A recent study has found that all of the world's coral reefs could be gone by 2050. If lost, 500 million people's livelihoods worldwide would be threatened.
The World Resources Institute report, "Reefs at Risk Revisited," suggests that by 2030, over 90 percent of coral reefs will be threatened. If action isn't taken soon, nearly all reefs will be threatened by 2050. Jane Lubchenco, administrator of the National Oceanic and Atmospheric Administration states, "Threats on land, along the coast and in the water are converging in a perfect storm of threats to reefs."
The AFP suggests that these threats include overfishing, coastal development, pollution, and climate change. Warming sea temperatures lead to coral bleaching, a stress response where corals expose their white skeletons. In 2005, the Caribbean saw the most extensive coral bleaching event ever recorded, often attributed to rising ocean temperatures. CO2 emissions are also making the oceans more acidic. Because of the rising acidity levels, some scientists claim we will see conditions not witnessed since the period of dinosaurs.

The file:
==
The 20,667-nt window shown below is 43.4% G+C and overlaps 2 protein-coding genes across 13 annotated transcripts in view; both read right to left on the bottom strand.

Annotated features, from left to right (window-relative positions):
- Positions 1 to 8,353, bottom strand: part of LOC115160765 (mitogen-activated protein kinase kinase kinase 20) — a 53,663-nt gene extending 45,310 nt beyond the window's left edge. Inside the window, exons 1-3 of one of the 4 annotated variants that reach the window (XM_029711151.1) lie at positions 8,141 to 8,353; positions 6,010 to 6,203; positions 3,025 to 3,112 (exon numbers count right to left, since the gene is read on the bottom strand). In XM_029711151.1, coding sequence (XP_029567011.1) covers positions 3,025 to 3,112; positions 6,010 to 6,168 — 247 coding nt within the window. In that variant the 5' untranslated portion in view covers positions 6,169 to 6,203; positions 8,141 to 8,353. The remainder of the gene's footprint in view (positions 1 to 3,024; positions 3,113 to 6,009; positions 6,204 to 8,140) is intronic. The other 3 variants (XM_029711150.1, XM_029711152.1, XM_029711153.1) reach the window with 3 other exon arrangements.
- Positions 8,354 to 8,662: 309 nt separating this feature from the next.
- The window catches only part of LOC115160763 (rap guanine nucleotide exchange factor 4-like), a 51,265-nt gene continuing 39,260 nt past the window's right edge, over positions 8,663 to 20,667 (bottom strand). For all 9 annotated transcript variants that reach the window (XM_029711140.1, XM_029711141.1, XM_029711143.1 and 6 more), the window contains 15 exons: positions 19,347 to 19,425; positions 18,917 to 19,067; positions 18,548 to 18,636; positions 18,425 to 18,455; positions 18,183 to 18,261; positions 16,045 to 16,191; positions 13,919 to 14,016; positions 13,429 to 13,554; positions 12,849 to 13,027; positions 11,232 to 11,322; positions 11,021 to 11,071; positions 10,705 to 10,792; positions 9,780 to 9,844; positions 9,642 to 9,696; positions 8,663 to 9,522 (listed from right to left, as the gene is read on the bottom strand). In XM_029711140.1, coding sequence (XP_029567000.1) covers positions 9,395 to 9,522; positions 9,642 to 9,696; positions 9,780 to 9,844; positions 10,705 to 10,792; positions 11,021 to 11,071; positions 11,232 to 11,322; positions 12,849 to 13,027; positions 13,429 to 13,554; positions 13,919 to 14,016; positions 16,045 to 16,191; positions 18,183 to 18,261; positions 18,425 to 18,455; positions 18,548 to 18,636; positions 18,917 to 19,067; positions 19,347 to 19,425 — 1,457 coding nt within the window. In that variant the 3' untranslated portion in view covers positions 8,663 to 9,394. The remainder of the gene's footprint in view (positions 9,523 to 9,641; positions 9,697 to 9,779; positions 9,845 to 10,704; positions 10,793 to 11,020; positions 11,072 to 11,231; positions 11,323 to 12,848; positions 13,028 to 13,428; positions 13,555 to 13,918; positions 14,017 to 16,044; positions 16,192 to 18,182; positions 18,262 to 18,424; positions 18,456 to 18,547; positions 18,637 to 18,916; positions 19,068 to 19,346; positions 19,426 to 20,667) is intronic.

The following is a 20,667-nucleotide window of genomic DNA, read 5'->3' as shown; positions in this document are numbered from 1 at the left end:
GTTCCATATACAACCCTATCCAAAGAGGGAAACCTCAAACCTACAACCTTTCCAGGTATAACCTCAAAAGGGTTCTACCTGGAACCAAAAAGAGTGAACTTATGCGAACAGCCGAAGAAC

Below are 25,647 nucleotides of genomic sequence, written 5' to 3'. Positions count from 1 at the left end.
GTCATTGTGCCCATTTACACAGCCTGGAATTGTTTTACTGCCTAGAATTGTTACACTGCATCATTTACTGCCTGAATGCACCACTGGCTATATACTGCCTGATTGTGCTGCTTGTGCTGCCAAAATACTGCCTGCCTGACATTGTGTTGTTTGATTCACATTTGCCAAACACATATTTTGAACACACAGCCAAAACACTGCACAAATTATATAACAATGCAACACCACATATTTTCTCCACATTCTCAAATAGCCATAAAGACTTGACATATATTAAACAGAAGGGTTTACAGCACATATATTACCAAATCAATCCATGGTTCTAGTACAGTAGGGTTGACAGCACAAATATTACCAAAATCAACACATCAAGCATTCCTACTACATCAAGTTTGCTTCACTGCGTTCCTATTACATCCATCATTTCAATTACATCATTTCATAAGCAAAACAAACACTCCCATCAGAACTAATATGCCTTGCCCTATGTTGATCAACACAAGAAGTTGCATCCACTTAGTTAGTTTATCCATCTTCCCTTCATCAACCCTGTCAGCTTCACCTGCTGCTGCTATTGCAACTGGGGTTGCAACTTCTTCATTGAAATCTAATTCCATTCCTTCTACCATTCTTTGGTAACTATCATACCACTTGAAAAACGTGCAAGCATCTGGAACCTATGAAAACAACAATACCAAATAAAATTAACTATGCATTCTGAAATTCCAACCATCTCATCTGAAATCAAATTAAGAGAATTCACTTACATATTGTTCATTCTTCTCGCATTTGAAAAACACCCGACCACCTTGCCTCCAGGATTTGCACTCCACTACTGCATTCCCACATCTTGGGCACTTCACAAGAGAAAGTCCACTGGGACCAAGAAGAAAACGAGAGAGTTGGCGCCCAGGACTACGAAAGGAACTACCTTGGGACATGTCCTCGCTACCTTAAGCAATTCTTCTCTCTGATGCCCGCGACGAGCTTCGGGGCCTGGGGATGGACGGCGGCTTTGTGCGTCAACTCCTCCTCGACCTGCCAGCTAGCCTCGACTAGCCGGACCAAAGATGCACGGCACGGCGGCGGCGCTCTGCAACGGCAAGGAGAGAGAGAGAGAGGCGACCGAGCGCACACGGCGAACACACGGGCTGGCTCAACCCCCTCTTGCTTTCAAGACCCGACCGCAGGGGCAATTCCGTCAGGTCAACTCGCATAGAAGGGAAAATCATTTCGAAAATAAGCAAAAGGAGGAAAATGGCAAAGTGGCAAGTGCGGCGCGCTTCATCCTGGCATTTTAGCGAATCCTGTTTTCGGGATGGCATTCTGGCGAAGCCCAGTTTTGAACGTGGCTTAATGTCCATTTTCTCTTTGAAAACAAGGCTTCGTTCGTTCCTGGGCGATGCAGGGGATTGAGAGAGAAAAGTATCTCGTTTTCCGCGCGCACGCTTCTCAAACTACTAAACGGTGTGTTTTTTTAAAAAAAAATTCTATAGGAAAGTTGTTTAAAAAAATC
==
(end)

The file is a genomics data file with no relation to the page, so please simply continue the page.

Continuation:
Lauretta Burke, one of the report's lead authors, feels that quick action could help save the reefs. She encourages policymakers to reduce overfishing and cut greenhouse gas emissions. If action is not taken though, millions of people will suffer. Shorelines will lose protection from storms -- a Time Magazine post suggests that up to 90 percent of the energy from wind generated waves is absorbed by reef ecosystems. If reefs are lost, coastal communities will lose a source of food security and tourism.